The IKO (icosahedral loudspeaker) is a compact playback device that uses acoustic algorithms to project sound beams into freely adjustable directions, including walls reflecting the sound beams to the listener.
In the existing compositions, listeners perceive auditory objects that move away from the IKO and can have various shapes. The auditory objects hereby created are stunning, maybe because they involve a natural contribution of the space.
Moreover, the visual simplicity of the IKO is contributing to an intimate and focused listening atmosphere. Nevertheless, how the effects work depends on how the sound beams are configured and mixed, as well as the space situation. For this reason, spatial compositions require to be adapted to the acoustic reflection paths in the given situation, unless the setup is strictly prescribed.
IKO is suitable as a versatile electroacoustic composition tool as well as a concert instrument playable in both chamber music halls and larger concert halls. This requires bringing together factors including loudspeaker system, computer, beam-forming, room acoustics and the audience’s perception as a cohesive unit of factors within the composition and intensively keeping eyes and ears on the interactions within the compositional process.
Gerriet K. Sharma, ‘Orchestrating Space by Icosahedral Loudspeaker (OSIL)‘, Research Catalogue (2021) https://www.researchcatalogue.net/view/385081/945383/38.5/38.5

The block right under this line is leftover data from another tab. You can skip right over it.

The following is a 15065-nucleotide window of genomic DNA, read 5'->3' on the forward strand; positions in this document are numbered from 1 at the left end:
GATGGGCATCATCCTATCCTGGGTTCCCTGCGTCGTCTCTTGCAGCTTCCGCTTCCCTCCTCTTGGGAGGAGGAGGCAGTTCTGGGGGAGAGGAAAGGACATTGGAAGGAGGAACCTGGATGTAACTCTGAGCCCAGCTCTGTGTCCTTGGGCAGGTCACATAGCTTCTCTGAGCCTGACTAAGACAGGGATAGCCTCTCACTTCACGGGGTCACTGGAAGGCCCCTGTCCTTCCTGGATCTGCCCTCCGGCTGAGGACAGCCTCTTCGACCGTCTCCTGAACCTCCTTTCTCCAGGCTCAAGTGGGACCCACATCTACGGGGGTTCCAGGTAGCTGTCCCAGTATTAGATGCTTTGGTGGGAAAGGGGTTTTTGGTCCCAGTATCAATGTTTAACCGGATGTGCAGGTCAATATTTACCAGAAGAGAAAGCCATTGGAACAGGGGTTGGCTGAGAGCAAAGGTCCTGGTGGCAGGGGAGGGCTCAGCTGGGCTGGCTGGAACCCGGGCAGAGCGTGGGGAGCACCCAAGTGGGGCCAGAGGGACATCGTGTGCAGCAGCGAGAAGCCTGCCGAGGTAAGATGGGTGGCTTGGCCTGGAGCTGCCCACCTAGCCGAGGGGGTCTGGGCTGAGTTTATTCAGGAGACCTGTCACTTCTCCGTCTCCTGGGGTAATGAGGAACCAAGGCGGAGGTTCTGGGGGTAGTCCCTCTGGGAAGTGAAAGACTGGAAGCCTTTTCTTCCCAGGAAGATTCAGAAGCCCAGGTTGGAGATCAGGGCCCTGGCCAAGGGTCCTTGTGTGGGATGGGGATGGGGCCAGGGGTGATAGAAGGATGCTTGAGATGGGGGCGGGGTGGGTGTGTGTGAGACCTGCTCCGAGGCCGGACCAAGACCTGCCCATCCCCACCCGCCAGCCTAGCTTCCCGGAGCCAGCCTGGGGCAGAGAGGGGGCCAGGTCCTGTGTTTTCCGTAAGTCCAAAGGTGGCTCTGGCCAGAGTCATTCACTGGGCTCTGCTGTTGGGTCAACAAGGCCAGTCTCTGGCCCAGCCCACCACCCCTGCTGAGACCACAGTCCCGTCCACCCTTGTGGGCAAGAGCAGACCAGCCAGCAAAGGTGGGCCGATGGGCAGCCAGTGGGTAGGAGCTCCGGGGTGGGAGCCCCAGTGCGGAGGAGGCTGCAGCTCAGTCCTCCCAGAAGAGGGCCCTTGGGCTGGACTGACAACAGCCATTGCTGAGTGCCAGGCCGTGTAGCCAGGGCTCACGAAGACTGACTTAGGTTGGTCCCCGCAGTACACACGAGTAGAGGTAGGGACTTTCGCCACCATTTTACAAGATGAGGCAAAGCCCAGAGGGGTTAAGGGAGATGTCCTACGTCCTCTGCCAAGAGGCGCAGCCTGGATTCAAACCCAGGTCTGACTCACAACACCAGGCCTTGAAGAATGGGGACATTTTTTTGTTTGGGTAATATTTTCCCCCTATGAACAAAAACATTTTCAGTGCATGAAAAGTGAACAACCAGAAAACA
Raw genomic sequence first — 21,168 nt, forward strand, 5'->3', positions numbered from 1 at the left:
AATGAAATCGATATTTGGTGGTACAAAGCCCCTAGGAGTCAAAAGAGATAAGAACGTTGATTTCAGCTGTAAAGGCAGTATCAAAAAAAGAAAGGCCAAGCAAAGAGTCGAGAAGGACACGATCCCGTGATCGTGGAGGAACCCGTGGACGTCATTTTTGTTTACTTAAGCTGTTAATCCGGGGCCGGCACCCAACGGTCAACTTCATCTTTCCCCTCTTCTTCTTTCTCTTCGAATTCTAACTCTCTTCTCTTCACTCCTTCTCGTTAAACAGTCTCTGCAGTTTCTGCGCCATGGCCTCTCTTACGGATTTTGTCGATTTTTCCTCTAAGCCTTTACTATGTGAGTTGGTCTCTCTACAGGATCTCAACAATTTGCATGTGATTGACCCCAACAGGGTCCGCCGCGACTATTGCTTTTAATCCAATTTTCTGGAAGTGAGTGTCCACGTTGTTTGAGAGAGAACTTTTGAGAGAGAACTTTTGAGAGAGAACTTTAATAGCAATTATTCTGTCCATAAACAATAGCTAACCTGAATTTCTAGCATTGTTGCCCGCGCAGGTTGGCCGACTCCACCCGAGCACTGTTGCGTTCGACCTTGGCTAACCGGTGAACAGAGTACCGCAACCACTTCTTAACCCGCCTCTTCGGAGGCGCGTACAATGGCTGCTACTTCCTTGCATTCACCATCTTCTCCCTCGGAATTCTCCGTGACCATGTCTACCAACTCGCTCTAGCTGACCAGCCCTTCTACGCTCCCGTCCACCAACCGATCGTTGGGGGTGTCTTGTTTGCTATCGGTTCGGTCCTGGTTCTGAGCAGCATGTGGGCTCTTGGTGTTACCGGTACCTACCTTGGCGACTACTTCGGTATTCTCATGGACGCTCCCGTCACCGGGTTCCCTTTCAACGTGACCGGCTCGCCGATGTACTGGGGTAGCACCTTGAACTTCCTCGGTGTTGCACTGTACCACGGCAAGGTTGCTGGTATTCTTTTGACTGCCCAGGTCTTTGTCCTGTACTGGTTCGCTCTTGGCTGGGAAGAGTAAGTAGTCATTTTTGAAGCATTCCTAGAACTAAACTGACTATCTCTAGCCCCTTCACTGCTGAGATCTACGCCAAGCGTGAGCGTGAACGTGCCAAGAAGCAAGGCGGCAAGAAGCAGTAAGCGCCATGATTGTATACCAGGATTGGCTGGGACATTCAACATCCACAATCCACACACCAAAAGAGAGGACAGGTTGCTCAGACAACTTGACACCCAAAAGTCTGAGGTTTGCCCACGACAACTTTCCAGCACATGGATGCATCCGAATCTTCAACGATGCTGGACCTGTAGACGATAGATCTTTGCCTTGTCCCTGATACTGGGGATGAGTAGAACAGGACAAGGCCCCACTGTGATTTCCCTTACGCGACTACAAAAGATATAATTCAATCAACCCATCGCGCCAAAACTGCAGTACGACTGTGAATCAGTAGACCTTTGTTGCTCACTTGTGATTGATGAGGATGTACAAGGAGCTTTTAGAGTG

The 3-9-3 loudspeaker was developed at the Institute of Electronic Music and Acoustics (IEM) Graz by Stefan Riedel as a "DIY-downgrade" of IKO and researched in a joined project by scientists Dr. Franz Zotter, Dr. Matthias Frank and Dr. Gerriet K. Sharma in 2019. The project was funded by an artistic research grant by the county of Styria/Austria.
Meanwhile, spaes developed their own amplification and owns two 393 prototypes that can be used in all kinds of media installation setups and concert situations yet to be explored.
By producing very narrow sound beams the 3-9-3 loudspeaker projects phantom sound sources onto reflective surfaces so that the listener perceives sound mostly situated at and coming from coordinates at walls, floors, ceilings and the like and only occasionally from the visual objects of the loudspeakers. Sound becomes a plastic spatial event sculpturing artifacts as sonic planes projected onto other planes, causing decoupled zones of intensities (E. Varèse, 1930). The definition of these places is therefore in a recognisable yet constant reconfiguring process.
Spherical loudspeaker arrays:
3-9-3 paper on Research gate: